Pushing the pause button

Pushing the pause button

“In the morning, while it was still very dark, he got up and went out to a deserted place, and there he prayed.” Mark 1:35.

I am reading An Altar in the World, by Barbara Brown Taylor, a book given to me by my dear friend Carol. It is full of meaty phrases and ideas, such that as I read I am sticking my fingers between the pages that I want to go back and reread right away. “Wow,” I think, “that is great. I will come back to it as soon as I read this next amazing description!” By the time I stopped to go back I had read four more pages of pithy insight.

The irony here is that I was reading about the practice of paying attention, of being immersed in the moment, rather than looking past this present moment towards the next moment. Taylor describes this as a way of being reverent, and thereby honoring the people and things around us. Fortunately, I did go back and relish the points I wondered at, and I marked up the page so that I can go back and find them again more easily. It took a little time to do this, but not much.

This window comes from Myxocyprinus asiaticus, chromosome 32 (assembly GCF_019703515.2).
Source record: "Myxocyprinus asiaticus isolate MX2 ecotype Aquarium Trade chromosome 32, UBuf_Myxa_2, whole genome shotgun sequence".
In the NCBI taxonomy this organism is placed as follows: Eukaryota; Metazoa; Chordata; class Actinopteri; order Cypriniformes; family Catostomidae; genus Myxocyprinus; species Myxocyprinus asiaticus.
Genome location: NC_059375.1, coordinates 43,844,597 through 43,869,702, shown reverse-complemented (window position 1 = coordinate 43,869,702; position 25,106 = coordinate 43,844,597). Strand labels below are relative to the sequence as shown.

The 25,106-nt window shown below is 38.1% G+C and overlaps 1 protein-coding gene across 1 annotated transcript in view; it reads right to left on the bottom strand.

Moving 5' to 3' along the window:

Call it what you will – stopping to smell the roses, pushing the pause button, practicing reverence by paying attention – doing so this morning allowed me to soak in the thoughts that caught my attention rather than having them ricochet off me before I could grasp them and  hold them and truly appreciate them. I will not spend my whole day this way, pausing to see or hear and appreciate the people and things around me. I wouldn’t get out of my house and yard if I did! But it is good to pause for five or 10 minutes to soak up the rain of blessings that bombard me daily.

Thank you, God, for the wonders of your creation that stop us in our tracks. And thank you for people whose gifts to help us appreciate your creation all the more.